Kittr»<lKe. c. .4 ft 1 « 4 OICrCMS, SB.. .1 ft 1 * 2 1
TVilll?. p 3 ft 1 ft ft WOrth, r 3 ft ft 1 1 ft
T6tats ...S2 272411 l! Total! 26 3727 13 2
Boston ft ft <» i ft ft ft ft I—2
PiiiMiieiphin ft ft ft i ft ft 2 0 x— 3
Earned Boston, 2. Philadelphia. 3. TWO base hits
— IVmont, Klttredge anil Jennings. Home run — Dele
hanty. Sacrifice hits — Pemont and Jennings. Double plays
— LonK iin-1 Dement; Wolverton an<l Jennines. Left on
b«««-s— Boston r,. Philadelphia. 8. First base on balls —
Off Willis. 3; off Orth, 1. Hit by pitcher— PUule. Struck
out— By Willis, fi: by Orth. .V Wild pitch— Time
— 2:f<>. Umpire— Emslle.
R. H. E.
St. Louis ft ft ft Oft. lo 1 x— « 9 2
Cbicafro . . . . 2 1 ft ft 1 1 ft ft ft — .% 10 1
Batteries— Powell. Fudhoft and van Hushes. Wa-il*ll
and Kahoa
R. H. E.
Cleveland 3 1 1 <"» 0 0 ft 1 x— 1 1 r.
Washinptcn ft ft ft ft .? 0 ft ft o—3 <> 2
R. H. E.
Detroit . AftftSlOftOrtlft I—6 12 «
Boston . 1 0 ft o ft ft a ft o 1 0 o—s 13 4
Tt. It E.
Chlcnm ftftlrtftftftftftOO o—l0 — 1 7 2
Philadelphia.. ft 0000010000 I—3 7 2
R. H. E.
Milwaukee 1 2 ft n 0 2 ft O x— ."s fl 2
P.ahlmore 1 2 O 0 ¦> O i> O o—3 5 2
The Hamburg-American Line Baseball Club added
another to Its already long ll?t of victories, defeat
ing the strong team of the employes or Hitching* A
Co on Sunday at the Central Grounds. Comunlpaw.
N. J.. after an Interesting seven Inning struggle.
Following Is the score by innings:
P. H. E.
Hamburg-American Line. ..0 O fl 2 1 0 0 — » 12 5
Hitching* « Qt 0 i 0 o 2 O 3—6 6 7
Batteries— >.*lchol!» ar.i Cramer; '"ir'.ffln an<l Ma.«t»rson.
At Rwh»»ter — Rochester. 19: Puffiln. O.
At Montreal— Toronto. .'.. Montreal. 2.
At Wotr««t«r — Hartford, 7: Worcester. 5
At Providence -Syracuse. 1: ProvHence. 0.
At rtlra — t'M'-d. R; Warn 2.
At Roma — Rom*. 7: rtinKhamtnn. 3.
At Pchfn»ct*dy — Schcnectady, •: Albany. C.
Bryn Mawr. Philadelphia's Istest polo organlza
tlon, won th<- Ladles' Challenge Cup yesterday In
the closing pme of the Rockaway Hunting Club's
polo tournament at Cedarhurst, Long Island Bryn
Mawr met the powerful Westchester Club quartet.
among whom were UM two Waterbury boys, and
by a glorious exhibition of team work, strong and
accurate goal hitting, and rare judgment, scored
.-i worthy victory by II goal! to :¦» The same was
played without handicaps, but by the Polo Associa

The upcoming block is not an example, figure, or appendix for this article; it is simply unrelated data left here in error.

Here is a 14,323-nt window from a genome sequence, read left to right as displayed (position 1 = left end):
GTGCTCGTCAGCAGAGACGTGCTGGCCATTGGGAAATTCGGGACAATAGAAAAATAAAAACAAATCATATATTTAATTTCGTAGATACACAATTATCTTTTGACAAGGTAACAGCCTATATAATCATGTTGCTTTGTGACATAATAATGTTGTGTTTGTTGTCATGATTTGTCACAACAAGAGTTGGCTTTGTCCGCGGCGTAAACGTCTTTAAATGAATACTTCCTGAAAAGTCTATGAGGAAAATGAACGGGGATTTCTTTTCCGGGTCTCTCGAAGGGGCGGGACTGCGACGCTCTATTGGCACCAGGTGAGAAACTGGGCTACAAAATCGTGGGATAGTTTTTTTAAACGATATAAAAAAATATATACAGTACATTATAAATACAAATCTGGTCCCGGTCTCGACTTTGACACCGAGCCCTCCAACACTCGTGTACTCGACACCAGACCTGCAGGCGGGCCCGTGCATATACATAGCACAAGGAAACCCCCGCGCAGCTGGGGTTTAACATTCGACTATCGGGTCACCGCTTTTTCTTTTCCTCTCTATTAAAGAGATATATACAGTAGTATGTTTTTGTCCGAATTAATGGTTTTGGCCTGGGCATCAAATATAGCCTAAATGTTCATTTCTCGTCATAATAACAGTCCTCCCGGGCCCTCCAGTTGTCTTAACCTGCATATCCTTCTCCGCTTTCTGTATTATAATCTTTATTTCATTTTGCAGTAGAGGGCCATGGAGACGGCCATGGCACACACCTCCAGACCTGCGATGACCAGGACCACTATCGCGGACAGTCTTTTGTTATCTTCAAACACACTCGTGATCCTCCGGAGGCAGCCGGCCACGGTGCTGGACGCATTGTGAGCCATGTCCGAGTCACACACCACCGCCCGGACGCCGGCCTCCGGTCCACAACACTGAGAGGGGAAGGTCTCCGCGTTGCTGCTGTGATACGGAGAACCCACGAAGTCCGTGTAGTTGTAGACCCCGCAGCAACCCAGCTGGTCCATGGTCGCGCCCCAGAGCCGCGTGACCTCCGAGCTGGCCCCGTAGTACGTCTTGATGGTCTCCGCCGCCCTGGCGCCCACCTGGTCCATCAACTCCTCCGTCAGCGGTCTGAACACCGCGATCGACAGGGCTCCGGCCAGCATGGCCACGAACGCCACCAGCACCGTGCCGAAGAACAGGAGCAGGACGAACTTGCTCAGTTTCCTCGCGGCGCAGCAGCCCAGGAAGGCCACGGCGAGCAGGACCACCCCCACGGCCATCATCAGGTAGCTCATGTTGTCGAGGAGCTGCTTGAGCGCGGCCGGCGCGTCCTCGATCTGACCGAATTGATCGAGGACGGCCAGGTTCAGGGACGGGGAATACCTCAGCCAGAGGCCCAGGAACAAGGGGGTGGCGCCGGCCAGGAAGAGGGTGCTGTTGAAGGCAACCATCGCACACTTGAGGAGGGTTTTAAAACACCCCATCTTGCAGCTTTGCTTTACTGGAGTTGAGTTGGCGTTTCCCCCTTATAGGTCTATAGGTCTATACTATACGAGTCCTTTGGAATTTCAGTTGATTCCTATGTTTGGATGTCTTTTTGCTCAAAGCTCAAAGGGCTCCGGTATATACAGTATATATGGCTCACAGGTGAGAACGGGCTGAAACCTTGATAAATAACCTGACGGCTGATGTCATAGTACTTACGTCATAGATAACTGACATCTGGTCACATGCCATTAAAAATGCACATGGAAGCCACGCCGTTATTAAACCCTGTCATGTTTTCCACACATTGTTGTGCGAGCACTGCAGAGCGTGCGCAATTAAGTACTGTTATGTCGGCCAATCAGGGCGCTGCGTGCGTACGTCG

tion ratings the t<vims were practically even. It
was the strongest «et of competitors that has ap
peared In the Rockaway game*, and almost a rec
ord breaking; crowd was out to see the match. A
good delegation went down from the Westchester
Country Club, and the latter gave hopes of holding
the cup for another year by making three goals
In the first period to one for the Quakers.
The second period was the most sensational of
the game, it wan characterised by remarkably »st
riding, brllllunt team work by the Thiladelphlans
and speedy goal hitting. Ten goals were made in
the fifteen mlnuies of play, the largest number
made this season In a single period Eight of the
goals were struck in seven and one-half minutes, a
clear Indication of the fast play, four of them being
in thirty seconds each. Three were struck by Snow
don and one by "Monte" Waterbury. Snowden's
first half minute goal tied the score, making three
goals for each aid*. Kandrtck got the ball at the
throw In, and Snowoen carried It toward the lines.
One of the Waterbun boys backed It. but Snowden
was right on the spot, and made a neat goal from
the quarter field. 'Monte" Waterbury made the
next point, running the ball down from the throw
In. Then Snowden showed brilliant polo, making
three goals in succession. The llrai one be made
unassisted, running It down from the throw In. In
the next on. he was assisted by Kendrlck and by
the failure "i the Water burys to back directly In
front of Bryn Mawr's posts, Blair made an excel
lent goal for Westchester soon after, getting a long
hit, and Immediately dashed after the ball to carry.
it home Wheeler gave him .1 grand race, but he
mi.-*;-- .i the effort to back Close to the line and the
ball had sufficient Impetus tr» carry it through for a
The closing seven and one-half minutes of this
remarkable period was not; so prolific In scoring,
although the play continued of a decidedly snappy
order "Larry" Waterbutr* brightened the hopt-s
of his club by a good goal. but Kendrick closed the
period with one more for Bryn Mawr. From being
two goals behind, the latter club h.i.i scored seven
of the ten goals and was two In the lead, having
8 to 6 for Westchester.
Blair played the best and steadiest game he has
shown this year. He rode admirably, and showed
genuine power In moat of his strokes. Potter got
a fall in the closing period, but was uninjured.
Perfect team work gave Bryn Mawr its victory.
A man was Invariably ready to take the ball, either
from passing or backing. Snowden'i accuracy In
goal hitting was a feature of the game, and Ken
drtvk was always a conspicuous figure. a nice
print wa« brought up at the close of the third
period. After scoring twice. Bryn Mawr hit a
third goal Just as tin:" was up but before the bell
rang. The line-up and score follow:
1— R. Bno»den. II — I Blair.
2— O. W. Ken.irlck. ! 2-J. M. Waterbury. Jr.
3— <>Ar<s<> McFad.len. I 3—l- Waterbury.
Hack— Charles Wheeler. I Hi. k I C. Totter.
first period.
Ooal. Ma<le by Team. Tim*.
1 KenJrlok nryn Ma« r -' '"
2 Blair Weitehester 2:80
1. , I. \v»terbiiry V'estchester fi:3o
4 L. Wattrbury We*tch*ster t:M
1 Kendrlck nryn Mawr 2:3 A
2 Snowmen Hr- Mawr 0;3i)
•I J. M. Waterbury. Jr Weotchester 0:3'»
* Snowden Uryn Mawr *:<*>
6... Snnwden Bryn Mawr o:3rt
ft Hnowden .' Bryn Mawr O:3l>
1 McFadden Bryn Mawr 00
8 Blair Westchester l:0rt
I L Waterbury \Ve«iche«ter ... 3:0O
10 ¦ Kendrtck Bryn Mawr 2:30
Beef makes the difference be
tween a flat, flavorless dish and
a tidbit that would tempt the
most jaded appetite in the world.
l......Kendrlek .....; Brrn Mawr
2.. .. .Snowmen R.7n SH«r""' •**